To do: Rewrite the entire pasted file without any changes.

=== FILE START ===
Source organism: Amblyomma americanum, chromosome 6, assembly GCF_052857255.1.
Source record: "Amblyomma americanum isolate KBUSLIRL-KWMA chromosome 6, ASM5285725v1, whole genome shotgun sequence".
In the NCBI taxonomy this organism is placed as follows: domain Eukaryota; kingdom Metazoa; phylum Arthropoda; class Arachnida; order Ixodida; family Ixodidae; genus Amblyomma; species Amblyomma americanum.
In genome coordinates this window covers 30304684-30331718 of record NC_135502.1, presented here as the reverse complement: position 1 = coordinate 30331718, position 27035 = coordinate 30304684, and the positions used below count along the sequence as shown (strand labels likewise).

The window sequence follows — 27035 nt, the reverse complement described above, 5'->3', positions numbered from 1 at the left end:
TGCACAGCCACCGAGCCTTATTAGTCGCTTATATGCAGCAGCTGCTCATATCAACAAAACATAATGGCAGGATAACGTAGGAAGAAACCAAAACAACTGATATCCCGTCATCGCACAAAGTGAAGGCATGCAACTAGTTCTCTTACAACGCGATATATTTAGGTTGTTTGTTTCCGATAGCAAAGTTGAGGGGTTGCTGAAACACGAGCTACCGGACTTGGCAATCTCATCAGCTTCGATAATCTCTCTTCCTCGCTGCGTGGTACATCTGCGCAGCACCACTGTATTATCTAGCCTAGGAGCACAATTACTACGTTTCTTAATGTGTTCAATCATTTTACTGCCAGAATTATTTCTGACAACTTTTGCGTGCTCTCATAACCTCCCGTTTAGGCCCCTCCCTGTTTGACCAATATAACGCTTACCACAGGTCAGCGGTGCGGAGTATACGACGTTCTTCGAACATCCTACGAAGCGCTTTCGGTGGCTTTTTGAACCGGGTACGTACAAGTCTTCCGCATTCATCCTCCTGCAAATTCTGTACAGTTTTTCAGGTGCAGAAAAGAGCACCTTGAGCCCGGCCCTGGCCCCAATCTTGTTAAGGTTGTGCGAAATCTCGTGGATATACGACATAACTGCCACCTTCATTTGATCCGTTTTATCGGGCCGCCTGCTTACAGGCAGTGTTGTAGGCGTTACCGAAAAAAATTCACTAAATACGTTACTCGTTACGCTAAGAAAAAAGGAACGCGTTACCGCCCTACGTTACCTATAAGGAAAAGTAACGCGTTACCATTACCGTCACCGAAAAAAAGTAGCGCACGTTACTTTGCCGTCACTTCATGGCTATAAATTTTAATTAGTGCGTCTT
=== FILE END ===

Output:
Source organism: Amblyomma americanum, chromosome 6, assembly GCF_052857255.1.
Source record: "Amblyomma americanum isolate KBUSLIRL-KWMA chromosome 6, ASM5285725v1, whole genome shotgun sequence".
In the NCBI taxonomy this organism is placed as follows: domain Eukaryota; kingdom Metazoa; phylum Arthropoda; class Arachnida; order Ixodida; family Ixodidae; genus Amblyomma; species Amblyomma americanum.
In genome coordinates this window covers 30304684-30331718 of record NC_135502.1, presented here as the reverse complement: position 1 = coordinate 30331718, position 27035 = coordinate 30304684, and the positions used below count along the sequence as shown (strand labels likewise).

The window sequence follows — 27035 nt, the reverse complement described above, 5'->3', positions numbered from 1 at the left end:
TGCACAGCCACCGAGCCTTATTAGTCGCTTATATGCAGCAGCTGCTCATATCAACAAAACATAATGGCAGGATAACGTAGGAAGAAACCAAAACAACTGATATCCCGTCATCGCACAAAGTGAAGGCATGCAACTAGTTCTCTTACAACGCGATATATTTAGGTTGTTTGTTTCCGATAGCAAAGTTGAGGGGTTGCTGAAACACGAGCTACCGGACTTGGCAATCTCATCAGCTTCGATAATCTCTCTTCCTCGCTGCGTGGTACATCTGCGCAGCACCACTGTATTATCTAGCCTAGGAGCACAATTACTACGTTTCTTAATGTGTTCAATCATTTTACTGCCAGAATTATTTCTGACAACTTTTGCGTGCTCTCATAACCTCCCGTTTAGGCCCCTCCCTGTTTGACCAATATAACGCTTACCACAGGTCAGCGGTGCGGAGTATACGACGTTCTTCGAACATCCTACGAAGCGCTTTCGGTGGCTTTTTGAACCGGGTACGTACAAGTCTTCCGCATTCATCCTCCTGCAAATTCTGTACAGTTTTTCAGGTGCAGAAAAGAGCACCTTGAGCCCGGCCCTGGCCCCAATCTTGTTAAGGTTGTGCGAAATCTCGTGGATATACGACATAACTGCCACCTTCATTTGATCCGTTTTATCGGGCCGCCTGCTTACAGGCAGTGTTGTAGGCGTTACCGAAAAAAATTCACTAAATACGTTACTCGTTACGCTAAGAAAAAAGGAACGCGTTACCGCCCTACGTTACCTATAAGGAAAAGTAACGCGTTACCATTACCGTCACCGAAAAAAAGTAGCGCACGTTACTTTGCCGTCACTTCATGGCTATAAATTTTAATTAGTGCGTCTT